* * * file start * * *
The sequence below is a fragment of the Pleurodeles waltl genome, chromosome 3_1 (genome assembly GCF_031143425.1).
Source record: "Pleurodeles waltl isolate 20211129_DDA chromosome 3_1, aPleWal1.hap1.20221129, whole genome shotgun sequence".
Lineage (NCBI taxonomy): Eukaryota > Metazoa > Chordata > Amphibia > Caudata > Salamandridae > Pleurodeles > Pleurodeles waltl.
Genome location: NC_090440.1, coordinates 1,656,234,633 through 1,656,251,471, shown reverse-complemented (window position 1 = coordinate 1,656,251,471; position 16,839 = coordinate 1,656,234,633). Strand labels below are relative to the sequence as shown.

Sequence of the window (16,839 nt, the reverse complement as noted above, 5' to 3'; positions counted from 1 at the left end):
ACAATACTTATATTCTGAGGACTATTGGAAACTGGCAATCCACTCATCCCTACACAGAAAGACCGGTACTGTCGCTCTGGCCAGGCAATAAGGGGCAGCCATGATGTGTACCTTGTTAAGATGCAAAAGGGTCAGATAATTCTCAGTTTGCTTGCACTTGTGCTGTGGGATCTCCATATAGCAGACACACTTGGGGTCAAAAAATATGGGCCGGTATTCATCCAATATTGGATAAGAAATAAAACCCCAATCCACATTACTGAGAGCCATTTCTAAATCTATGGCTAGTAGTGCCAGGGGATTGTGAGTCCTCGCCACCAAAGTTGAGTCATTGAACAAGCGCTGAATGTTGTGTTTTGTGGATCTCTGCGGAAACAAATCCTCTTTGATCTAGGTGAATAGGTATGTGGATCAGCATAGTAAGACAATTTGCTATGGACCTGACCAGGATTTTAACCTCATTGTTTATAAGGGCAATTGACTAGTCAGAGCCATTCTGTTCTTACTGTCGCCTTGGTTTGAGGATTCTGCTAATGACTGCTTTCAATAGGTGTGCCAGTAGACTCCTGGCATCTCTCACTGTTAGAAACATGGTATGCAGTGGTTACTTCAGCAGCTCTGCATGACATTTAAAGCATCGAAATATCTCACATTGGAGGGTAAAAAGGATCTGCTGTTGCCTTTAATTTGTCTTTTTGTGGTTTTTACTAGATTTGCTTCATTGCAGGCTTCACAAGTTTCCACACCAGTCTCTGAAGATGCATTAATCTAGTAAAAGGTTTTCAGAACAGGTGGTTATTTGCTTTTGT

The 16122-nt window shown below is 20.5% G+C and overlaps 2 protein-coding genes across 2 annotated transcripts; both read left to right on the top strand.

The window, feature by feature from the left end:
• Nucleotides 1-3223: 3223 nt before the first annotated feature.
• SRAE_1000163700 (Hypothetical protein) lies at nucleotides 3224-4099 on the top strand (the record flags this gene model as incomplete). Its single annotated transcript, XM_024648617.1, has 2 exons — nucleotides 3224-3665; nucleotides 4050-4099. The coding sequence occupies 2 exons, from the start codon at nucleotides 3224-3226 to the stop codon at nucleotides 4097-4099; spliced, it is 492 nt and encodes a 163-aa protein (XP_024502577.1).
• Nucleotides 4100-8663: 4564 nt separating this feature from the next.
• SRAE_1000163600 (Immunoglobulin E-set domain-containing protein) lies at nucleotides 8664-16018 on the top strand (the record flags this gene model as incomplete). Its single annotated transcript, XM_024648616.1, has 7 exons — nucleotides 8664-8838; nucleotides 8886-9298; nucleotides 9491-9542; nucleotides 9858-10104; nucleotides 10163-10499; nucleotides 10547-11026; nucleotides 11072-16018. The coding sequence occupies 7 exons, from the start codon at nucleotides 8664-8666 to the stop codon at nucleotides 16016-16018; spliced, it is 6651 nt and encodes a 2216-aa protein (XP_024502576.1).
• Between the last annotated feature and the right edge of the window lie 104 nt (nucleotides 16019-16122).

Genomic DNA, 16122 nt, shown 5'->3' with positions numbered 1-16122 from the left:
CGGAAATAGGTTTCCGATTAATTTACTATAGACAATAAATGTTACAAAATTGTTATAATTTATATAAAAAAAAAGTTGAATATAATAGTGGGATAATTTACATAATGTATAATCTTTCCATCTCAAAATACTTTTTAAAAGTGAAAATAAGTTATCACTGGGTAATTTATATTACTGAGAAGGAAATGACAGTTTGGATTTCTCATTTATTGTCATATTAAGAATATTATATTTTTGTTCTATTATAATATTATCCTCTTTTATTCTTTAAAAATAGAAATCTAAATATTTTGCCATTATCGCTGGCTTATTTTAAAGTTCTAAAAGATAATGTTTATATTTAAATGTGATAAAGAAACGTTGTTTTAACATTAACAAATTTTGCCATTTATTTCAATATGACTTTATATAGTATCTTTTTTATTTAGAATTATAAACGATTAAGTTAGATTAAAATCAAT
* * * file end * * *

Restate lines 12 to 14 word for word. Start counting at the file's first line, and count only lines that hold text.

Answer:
• SRAE_1000163600 (Immunoglobulin E-set domain-containing protein) lies at nucleotides 8664-16018 on the top strand (the record flags this gene model as incomplete). Its single annotated transcript, XM_024648616.1, has 7 exons — nucleotides 8664-8838; nucleotides 8886-9298; nucleotides 9491-9542; nucleotides 9858-10104; nucleotides 10163-10499; nucleotides 10547-11026; nucleotides 11072-16018. The coding sequence occupies 7 exons, from the start codon at nucleotides 8664-8666 to the stop codon at nucleotides 16016-16018; spliced, it is 6651 nt and encodes a 2216-aa protein (XP_024502576.1).
• Between the last annotated feature and the right edge of the window lie 104 nt (nucleotides 16019-16122).

Genomic DNA, 16122 nt, shown 5'->3' with positions numbered 1-16122 from the left: